The transducer 1 begins to receive, shortly after transmitting an ultrasonic wave pulse, a continuous series of waves reflected from every region within the body. Since the reflected wave corresponding to the depth z is received at the time t=2z/C, the tissue characteristic at the depth z can be obtained by analyzing the reflected waveform during a certain narrow time around this time.
A power spectrum Er(f) of the received signal reflected from the depth z can be easily obtained using a known frequency analyzer such as FFT (Fast-Fourier transformer). This power spectrum Er(f) is given as the square of the product of a transfer function of the measuring system consisting of the frequency characteristic of transducer, the frequency characteristic of the beam convergence at the depth z, the transfer function of electronic circuit etc. and the transfer function of the living body tissue.
Here, a standard reflector is placed at the depth equivalent to z within non-attenuative homogeneous medium such as water and a power spectrum Eo(f) of the received wave is obtained. Here, Eo(f) is considered to be the square of the transfer function of the measuring system. When Er(f) is divided by Eo(f) the mormalized power spectrum results, and a square of the intrinsic transfer function of a living body tissue can be obtained. An actually measured transfer function of a living body tissue is indicated as R(f).
On the other hand, from the above explained tissue model, the measured transfer function R(f) must be expressed by the following equation. ##EQU1## r (f): power reflection coefficient k: a constant not depending on f
i: path length within the region i
The symbols mean accumulation, namely ##EQU2##
Explained hereunder is the method of obtaining a tissue characteristic by comparing R(f) of equation (1) and R(f) of equation (2).
A transducer is only capable of obtaining a portion of R(f), within an effective bandwidth of the transducer. Therefore, the function R(f), covering a sufficiently wide frequency range must be obtained by utilizing a plurality of different frequency transducers and then combining these spectrums.
Because tissues actually comprise a collection of cells or muscle fibers, when actually measuring the power spectra, the measurements show local unevenness. This is because of the interference of reflected waves from closely but randomly located scatterers such as the cells fibers with the tissue, or tissue walls. The unevenness is called spectrum scalloping, and results in a large error in the measurement of the spectrum shape. In order to prevent such error, it is preferable to measure the power spectra of regions around to the measuring area; for example, the areas in front of, behind, to the right, left, above and below the desired region and/or to repeat the measurements several times. This special and/or temporal statistical averaging of the spectra can remove the unevenness.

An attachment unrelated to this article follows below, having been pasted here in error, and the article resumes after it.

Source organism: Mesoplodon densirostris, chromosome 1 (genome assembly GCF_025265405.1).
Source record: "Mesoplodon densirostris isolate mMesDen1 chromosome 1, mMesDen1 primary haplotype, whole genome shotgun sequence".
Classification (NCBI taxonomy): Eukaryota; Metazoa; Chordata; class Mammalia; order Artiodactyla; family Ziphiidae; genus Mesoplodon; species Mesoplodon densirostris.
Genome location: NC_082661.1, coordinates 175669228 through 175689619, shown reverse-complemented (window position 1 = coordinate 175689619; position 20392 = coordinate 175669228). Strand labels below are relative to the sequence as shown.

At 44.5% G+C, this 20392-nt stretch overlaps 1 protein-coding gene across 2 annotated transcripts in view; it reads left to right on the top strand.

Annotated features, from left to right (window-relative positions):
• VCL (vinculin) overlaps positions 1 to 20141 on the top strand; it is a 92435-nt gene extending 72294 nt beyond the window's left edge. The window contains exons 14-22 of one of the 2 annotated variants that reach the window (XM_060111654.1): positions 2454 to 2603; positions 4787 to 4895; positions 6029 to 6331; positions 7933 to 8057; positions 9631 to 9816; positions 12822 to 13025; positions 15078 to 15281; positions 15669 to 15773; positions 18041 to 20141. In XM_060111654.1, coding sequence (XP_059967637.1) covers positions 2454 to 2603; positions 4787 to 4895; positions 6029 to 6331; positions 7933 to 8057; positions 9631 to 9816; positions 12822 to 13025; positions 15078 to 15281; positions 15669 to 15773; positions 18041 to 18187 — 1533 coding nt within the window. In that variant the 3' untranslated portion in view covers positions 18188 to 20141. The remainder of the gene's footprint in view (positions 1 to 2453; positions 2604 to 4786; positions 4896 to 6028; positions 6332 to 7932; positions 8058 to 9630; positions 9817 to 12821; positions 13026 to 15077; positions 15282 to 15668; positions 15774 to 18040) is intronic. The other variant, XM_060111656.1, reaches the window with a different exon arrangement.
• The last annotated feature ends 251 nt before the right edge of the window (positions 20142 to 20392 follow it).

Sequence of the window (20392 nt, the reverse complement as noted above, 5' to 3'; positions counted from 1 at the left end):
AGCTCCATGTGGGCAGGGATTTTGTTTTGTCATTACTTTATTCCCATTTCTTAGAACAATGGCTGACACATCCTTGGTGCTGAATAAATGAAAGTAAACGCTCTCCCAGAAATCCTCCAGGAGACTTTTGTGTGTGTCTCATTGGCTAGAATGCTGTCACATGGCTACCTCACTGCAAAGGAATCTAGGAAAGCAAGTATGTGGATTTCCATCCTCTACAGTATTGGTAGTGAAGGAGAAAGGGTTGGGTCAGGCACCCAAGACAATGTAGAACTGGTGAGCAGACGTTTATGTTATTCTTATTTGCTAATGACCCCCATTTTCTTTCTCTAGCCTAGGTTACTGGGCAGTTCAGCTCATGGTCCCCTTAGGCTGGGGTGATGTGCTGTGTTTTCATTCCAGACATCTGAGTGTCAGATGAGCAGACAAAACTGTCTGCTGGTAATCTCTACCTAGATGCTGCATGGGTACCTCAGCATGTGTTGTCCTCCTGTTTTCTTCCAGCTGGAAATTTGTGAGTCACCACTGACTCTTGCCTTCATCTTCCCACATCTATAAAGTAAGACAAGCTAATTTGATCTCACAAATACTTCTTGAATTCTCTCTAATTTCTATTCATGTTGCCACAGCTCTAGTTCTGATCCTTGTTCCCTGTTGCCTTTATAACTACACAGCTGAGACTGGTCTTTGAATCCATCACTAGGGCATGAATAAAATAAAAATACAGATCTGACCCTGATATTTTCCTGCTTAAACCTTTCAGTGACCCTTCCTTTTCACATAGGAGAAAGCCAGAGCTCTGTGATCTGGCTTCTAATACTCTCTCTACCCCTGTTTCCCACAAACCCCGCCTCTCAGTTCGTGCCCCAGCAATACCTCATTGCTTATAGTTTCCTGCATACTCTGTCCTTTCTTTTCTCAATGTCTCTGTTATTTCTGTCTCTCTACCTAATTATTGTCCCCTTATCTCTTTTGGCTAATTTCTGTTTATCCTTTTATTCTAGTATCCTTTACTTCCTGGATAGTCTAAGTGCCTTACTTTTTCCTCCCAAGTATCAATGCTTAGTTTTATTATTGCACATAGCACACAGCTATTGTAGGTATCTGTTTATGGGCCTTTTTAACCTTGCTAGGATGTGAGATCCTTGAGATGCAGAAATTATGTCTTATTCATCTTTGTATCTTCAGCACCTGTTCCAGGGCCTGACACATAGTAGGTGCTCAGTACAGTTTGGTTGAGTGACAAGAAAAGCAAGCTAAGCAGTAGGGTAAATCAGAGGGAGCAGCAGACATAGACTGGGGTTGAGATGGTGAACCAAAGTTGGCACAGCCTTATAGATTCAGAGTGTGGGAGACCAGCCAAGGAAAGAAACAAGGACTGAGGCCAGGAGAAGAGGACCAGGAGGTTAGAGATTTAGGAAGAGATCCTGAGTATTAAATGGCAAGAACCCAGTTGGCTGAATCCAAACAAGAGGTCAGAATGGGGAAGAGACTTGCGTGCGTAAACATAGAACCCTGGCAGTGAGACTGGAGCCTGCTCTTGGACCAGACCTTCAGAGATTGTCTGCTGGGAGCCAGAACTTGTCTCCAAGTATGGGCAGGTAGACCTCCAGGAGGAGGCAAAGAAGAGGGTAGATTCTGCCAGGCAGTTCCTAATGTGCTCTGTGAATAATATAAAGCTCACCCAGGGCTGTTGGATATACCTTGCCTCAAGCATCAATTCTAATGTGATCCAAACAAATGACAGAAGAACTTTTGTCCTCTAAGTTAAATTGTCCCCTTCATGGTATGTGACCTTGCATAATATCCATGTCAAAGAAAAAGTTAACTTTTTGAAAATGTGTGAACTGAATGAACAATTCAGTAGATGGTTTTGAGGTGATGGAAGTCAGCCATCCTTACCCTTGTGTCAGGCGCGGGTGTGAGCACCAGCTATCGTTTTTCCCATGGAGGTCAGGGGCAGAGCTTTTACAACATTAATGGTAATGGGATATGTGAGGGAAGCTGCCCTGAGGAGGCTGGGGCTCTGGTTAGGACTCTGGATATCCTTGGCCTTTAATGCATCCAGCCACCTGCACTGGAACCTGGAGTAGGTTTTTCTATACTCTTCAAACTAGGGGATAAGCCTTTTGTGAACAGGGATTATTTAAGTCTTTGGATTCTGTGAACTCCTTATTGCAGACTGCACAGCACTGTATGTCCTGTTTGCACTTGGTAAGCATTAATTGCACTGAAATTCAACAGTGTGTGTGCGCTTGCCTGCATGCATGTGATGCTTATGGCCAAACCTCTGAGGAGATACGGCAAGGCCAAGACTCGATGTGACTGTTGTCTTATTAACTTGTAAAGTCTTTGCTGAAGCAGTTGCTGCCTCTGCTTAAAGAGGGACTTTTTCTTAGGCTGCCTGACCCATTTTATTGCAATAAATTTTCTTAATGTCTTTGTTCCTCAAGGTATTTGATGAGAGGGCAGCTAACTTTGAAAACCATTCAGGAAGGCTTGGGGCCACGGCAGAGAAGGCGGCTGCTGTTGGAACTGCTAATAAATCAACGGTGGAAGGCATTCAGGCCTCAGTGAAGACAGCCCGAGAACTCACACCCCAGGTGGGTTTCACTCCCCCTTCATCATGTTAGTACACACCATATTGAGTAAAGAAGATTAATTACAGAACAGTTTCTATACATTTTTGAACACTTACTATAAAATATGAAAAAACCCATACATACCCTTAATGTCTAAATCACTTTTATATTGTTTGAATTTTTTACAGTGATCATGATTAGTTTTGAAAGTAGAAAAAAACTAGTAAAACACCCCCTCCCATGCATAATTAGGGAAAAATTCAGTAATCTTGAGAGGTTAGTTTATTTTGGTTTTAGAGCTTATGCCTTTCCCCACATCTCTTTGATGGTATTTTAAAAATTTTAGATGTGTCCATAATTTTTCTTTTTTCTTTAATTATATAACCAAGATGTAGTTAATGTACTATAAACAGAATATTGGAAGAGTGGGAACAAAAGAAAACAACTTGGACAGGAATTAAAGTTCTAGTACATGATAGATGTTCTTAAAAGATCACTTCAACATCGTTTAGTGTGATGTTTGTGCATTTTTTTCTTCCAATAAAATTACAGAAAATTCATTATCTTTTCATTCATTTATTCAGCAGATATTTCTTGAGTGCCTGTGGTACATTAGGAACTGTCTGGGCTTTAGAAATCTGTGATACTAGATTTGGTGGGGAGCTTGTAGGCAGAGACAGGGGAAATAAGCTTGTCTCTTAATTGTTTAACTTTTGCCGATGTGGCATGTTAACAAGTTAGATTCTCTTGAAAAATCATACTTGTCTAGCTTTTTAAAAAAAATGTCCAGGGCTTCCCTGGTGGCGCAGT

Equation (2) can be normalized as indicated below with the R(fo) at a particular frequency fo (for example, a frequency fm which gives the maximum value of equation (1) etc.) in equation (2). ##EQU3##
In equation (3), the factors k, τi, τ'i, are eliminated. Elimination of the unknown factors τi and τ'i, is a very important merit of this patent.
Since both fo and R(fo) can actually be measured, the measured power spectrum P(f) can be normalized by R(fo) as indicated below.
Therefore, the parameters involved in Q(f) can be determined by regressing P(f) to Q(f) without reference to τi and τ'i.
The power reflection function r(f) can be either an experimentally or a theoretically derived equation. For example, the following experimental equation can be used.
Where a is a constant, and n is a constant depending on tissue. Or for example, r(f) can be expressed by the following theoretical equation by Ueda et al., ##EQU4## where,
b' is a function of frequency, the transducer size and its radius of curvature;
b is a constant depending on the macro nature of a heterogeneous tissue which is the same as the average microminiature structure of the tissue being measured;
σz is a self-correlational distance factor, measured in the direction that the ultrasonic pulse traverses. Because each cell or fiber has a different size, this factor is equivalent to the means self-correlational length measured in the direction that the ultrasonic pulse traverses; and
c is the velocity of sound.
Equations (5) and (6) appear significantly different but, these equations provide almost identical results in a certain practically used frequency range such as the conventional range of (1˜7 MHz).
When equation (5) or (6) is substituted into equation (3), Q5 and Q6 are respectively obtained as follows. ##EQU5##
As seen in equations (7) and (8), Q is a product of an exponential function of B(f) and an non-exponential function of A(f). When both equations are divided by the respective non-expenential functions the result can be expressed by the following logarthmic expressions. ##EQU6##
In equations (9) and (10), an actually measured P is substituted in place of Q5 and Q6 and the left sides are plotted as functions with frequency. Such plots are regressed to the right side functions with frequency by the means such as least the squared error method. Thereby, the parameters n, Σβili, σz can be obtained.
Equation (9) contains the unknown value n on the left side but, a value of n which makes the right side to become a linear function of f, most closely can be determined numerically assuming a plurality of n.
A value of βi for each i can be obtained from a difference of ##EQU7## by obtaining a value of ##EQU8## at the depth z. When β is expressed as a continuous function of z, its line integration is expressed as ##EQU9## Therefore, a value of β(z) can be obtained by differentiation of the line integral or from the line integrations in all directions by the algorithm used in X-ray CT (Computer Tomography).
Distribution of values for n, β and σz can be obtained along each measuring line, and a two dimensional distribution of n, β and σz can be obtained by scanning in a plane the measuring lines. Explained above is the principle of this invention. In actual implementation of this invention, time gating of echo signal corresponding to the sampling points at a certain depth z in a body is a well known technology in Doppler measurement. The gated waveforms are Fourier-analyzed by, for example, the DFT (Digital Fourier Transform) which is an easy means for obtaining the power spectrum of the gated waveforms. The processing of the spectrum to obtain the tissue characteristics can be executed by a computer or by specially constructed computing hardware. An outline of an illustrative system will be explained with reference to FIG. 2.